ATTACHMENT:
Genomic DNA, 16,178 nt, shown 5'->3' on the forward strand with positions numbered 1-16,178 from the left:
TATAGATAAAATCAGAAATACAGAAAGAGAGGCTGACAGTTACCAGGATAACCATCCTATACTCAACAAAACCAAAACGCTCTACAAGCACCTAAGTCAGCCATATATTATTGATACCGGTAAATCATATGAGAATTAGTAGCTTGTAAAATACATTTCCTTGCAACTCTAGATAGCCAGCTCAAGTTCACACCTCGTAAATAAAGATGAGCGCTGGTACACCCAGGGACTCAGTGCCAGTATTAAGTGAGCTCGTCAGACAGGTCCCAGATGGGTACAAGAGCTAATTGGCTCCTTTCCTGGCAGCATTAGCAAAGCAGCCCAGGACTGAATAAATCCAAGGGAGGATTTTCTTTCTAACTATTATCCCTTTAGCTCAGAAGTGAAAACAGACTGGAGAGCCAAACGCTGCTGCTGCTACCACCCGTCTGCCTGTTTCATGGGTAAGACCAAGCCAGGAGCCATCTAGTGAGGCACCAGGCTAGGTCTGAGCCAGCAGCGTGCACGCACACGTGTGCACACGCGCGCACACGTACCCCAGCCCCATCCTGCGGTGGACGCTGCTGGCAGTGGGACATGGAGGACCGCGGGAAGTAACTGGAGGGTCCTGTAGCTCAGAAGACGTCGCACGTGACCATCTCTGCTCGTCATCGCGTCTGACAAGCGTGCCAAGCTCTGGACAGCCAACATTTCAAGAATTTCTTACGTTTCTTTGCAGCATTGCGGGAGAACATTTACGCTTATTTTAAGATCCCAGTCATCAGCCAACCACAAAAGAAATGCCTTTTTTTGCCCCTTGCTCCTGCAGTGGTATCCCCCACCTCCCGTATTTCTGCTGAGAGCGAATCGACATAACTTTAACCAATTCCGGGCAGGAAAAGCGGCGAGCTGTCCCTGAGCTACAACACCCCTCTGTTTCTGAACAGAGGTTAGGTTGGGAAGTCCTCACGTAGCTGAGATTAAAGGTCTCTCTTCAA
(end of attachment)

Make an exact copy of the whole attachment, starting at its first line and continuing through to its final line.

Genomic DNA, 16,178 nt, shown 5'->3' on the forward strand with positions numbered 1-16,178 from the left:
TATAGATAAAATCAGAAATACAGAAAGAGAGGCTGACAGTTACCAGGATAACCATCCTATACTCAACAAAACCAAAACGCTCTACAAGCACCTAAGTCAGCCATATATTATTGATACCGGTAAATCATATGAGAATTAGTAGCTTGTAAAATACATTTCCTTGCAACTCTAGATAGCCAGCTCAAGTTCACACCTCGTAAATAAAGATGAGCGCTGGTACACCCAGGGACTCAGTGCCAGTATTAAGTGAGCTCGTCAGACAGGTCCCAGATGGGTACAAGAGCTAATTGGCTCCTTTCCTGGCAGCATTAGCAAAGCAGCCCAGGACTGAATAAATCCAAGGGAGGATTTTCTTTCTAACTATTATCCCTTTAGCTCAGAAGTGAAAACAGACTGGAGAGCCAAACGCTGCTGCTGCTACCACCCGTCTGCCTGTTTCATGGGTAAGACCAAGCCAGGAGCCATCTAGTGAGGCACCAGGCTAGGTCTGAGCCAGCAGCGTGCACGCACACGTGTGCACACGCGCGCACACGTACCCCAGCCCCATCCTGCGGTGGACGCTGCTGGCAGTGGGACATGGAGGACCGCGGGAAGTAACTGGAGGGTCCTGTAGCTCAGAAGACGTCGCACGTGACCATCTCTGCTCGTCATCGCGTCTGACAAGCGTGCCAAGCTCTGGACAGCCAACATTTCAAGAATTTCTTACGTTTCTTTGCAGCATTGCGGGAGAACATTTACGCTTATTTTAAGATCCCAGTCATCAGCCAACCACAAAAGAAATGCCTTTTTTTGCCCCTTGCTCCTGCAGTGGTATCCCCCACCTCCCGTATTTCTGCTGAGAGCGAATCGACATAACTTTAACCAATTCCGGGCAGGAAAAGCGGCGAGCTGTCCCTGAGCTACAACACCCCTCTGTTTCTGAACAGAGGTTAGGTTGGGAAGTCCTCACGTAGCTGAGATTAAAGGTCTCTCTTCAA